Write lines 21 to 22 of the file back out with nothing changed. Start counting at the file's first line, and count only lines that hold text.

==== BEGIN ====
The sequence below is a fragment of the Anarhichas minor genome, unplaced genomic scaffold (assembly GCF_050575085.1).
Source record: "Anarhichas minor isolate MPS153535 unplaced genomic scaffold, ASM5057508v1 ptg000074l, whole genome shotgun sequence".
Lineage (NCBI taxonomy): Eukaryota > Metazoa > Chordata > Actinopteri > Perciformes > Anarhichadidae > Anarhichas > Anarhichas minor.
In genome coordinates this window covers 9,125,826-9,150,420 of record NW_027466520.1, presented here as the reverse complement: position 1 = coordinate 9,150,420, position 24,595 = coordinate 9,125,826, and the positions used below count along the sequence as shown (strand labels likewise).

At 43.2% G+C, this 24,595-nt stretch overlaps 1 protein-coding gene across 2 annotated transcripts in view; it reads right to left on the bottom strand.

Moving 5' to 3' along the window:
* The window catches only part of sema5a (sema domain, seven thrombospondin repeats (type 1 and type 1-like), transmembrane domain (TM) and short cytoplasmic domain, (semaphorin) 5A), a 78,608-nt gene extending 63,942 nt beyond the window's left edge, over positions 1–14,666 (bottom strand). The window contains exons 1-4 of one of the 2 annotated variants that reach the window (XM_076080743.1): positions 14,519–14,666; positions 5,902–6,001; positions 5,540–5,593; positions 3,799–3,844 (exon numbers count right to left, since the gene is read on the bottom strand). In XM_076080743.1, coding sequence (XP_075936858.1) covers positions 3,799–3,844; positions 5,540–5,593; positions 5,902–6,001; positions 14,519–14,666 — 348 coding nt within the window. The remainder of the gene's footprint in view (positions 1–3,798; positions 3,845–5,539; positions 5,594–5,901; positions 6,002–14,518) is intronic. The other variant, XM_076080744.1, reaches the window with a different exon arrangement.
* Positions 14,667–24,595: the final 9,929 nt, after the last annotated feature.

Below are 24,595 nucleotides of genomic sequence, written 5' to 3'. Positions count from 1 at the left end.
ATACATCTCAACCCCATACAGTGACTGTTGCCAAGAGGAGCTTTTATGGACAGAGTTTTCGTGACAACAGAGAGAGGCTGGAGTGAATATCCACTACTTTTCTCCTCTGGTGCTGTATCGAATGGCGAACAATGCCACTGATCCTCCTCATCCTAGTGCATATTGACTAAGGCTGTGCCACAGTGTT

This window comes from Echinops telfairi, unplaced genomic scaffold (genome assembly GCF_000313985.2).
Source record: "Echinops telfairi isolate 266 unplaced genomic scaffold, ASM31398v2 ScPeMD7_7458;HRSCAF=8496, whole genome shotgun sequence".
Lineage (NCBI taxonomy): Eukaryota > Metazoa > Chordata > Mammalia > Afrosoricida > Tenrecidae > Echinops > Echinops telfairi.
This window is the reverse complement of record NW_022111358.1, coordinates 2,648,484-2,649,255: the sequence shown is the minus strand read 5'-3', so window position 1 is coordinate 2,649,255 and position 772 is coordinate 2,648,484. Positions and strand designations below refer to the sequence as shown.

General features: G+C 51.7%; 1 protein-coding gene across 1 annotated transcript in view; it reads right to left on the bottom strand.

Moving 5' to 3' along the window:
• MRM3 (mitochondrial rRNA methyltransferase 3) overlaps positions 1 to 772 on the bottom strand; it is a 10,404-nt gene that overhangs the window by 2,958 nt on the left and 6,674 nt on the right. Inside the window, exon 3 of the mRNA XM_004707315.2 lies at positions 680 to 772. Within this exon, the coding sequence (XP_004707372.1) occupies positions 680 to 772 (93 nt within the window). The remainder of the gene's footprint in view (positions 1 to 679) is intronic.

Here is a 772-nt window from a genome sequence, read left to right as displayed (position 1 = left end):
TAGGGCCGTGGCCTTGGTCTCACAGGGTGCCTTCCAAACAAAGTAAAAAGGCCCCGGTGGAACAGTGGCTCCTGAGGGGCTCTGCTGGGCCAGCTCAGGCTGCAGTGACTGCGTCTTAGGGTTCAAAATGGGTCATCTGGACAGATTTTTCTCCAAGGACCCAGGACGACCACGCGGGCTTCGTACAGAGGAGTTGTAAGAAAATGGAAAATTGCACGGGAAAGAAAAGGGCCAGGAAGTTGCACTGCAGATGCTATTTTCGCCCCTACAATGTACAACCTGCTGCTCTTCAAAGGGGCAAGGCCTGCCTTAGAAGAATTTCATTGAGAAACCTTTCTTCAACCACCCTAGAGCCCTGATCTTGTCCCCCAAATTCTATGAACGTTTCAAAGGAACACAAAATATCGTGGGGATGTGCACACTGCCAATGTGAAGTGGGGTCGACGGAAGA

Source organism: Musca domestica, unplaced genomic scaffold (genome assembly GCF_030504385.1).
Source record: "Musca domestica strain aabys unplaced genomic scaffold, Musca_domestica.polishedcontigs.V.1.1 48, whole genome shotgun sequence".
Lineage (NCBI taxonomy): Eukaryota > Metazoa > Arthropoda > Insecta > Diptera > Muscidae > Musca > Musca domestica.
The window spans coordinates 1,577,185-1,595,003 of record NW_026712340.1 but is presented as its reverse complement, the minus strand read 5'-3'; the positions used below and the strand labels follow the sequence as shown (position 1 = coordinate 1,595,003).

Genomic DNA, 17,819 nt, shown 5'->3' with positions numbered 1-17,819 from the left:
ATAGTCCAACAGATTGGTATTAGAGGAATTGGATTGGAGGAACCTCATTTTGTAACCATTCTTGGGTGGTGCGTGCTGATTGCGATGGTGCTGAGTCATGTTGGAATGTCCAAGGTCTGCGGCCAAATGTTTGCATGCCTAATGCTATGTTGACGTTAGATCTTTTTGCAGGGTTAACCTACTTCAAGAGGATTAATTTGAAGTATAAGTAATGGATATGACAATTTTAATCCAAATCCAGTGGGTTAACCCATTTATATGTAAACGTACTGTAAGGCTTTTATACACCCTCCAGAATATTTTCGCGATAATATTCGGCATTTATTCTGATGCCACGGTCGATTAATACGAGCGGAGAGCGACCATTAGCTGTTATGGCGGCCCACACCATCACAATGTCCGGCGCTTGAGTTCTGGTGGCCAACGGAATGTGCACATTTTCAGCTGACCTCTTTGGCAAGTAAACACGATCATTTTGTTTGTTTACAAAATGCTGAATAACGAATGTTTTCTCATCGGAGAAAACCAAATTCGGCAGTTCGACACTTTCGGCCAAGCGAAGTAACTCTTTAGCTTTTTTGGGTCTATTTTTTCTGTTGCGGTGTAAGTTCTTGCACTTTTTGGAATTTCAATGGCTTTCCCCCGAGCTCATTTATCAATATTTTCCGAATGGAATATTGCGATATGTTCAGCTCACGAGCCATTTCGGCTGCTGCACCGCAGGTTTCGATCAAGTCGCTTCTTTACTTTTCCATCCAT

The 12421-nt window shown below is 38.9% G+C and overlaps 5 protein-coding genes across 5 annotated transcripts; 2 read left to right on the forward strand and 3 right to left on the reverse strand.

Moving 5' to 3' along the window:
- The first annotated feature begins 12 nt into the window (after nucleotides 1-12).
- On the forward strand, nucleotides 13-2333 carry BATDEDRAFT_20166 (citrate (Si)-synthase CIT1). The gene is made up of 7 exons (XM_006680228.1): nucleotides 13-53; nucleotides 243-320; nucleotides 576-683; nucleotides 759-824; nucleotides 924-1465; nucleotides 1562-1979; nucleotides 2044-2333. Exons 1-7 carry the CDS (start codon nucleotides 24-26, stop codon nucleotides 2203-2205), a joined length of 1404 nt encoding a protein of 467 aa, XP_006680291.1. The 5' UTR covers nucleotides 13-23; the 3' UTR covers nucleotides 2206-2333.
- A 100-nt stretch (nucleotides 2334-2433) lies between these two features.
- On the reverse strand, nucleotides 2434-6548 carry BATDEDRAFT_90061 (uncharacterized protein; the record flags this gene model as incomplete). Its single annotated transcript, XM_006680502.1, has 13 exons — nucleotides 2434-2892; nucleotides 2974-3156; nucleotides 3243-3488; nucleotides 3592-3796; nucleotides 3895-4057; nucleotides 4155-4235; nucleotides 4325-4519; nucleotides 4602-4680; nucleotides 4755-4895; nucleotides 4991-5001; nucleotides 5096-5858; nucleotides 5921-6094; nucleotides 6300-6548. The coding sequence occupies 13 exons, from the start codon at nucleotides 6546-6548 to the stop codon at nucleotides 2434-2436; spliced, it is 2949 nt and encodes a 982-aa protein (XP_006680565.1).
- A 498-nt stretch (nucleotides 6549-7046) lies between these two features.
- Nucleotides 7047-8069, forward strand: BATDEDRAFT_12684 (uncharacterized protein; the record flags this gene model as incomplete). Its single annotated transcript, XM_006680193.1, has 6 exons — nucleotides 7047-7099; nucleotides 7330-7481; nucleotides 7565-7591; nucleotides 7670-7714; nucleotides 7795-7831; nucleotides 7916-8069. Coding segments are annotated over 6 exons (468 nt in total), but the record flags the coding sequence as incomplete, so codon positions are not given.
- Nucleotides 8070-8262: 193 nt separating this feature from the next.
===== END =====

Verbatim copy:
Source record: "Musca domestica strain aabys unplaced genomic scaffold, Musca_domestica.polishedcontigs.V.1.1 48, whole genome shotgun sequence".
Lineage (NCBI taxonomy): Eukaryota > Metazoa > Arthropoda > Insecta > Diptera > Muscidae > Musca > Musca domestica.